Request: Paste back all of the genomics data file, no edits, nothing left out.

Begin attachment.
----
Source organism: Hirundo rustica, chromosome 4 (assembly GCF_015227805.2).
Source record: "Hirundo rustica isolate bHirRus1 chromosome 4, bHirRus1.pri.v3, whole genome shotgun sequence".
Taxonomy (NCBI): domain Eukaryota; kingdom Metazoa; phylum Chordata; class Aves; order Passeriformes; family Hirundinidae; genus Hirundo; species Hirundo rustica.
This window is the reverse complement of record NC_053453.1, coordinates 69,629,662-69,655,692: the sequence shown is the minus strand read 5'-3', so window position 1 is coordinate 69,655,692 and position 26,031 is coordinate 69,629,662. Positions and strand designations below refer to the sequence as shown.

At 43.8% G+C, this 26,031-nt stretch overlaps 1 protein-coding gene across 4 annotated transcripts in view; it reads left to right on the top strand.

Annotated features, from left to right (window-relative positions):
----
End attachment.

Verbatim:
Source organism: Hirundo rustica, chromosome 4 (assembly GCF_015227805.2).
Source record: "Hirundo rustica isolate bHirRus1 chromosome 4, bHirRus1.pri.v3, whole genome shotgun sequence".
Taxonomy (NCBI): domain Eukaryota; kingdom Metazoa; phylum Chordata; class Aves; order Passeriformes; family Hirundinidae; genus Hirundo; species Hirundo rustica.
This window is the reverse complement of record NC_053453.1, coordinates 69,629,662-69,655,692: the sequence shown is the minus strand read 5'-3', so window position 1 is coordinate 69,655,692 and position 26,031 is coordinate 69,629,662. Positions and strand designations below refer to the sequence as shown.

At 43.8% G+C, this 26,031-nt stretch overlaps 1 protein-coding gene across 4 annotated transcripts in view; it reads left to right on the top strand.

Annotated features, from left to right (window-relative positions):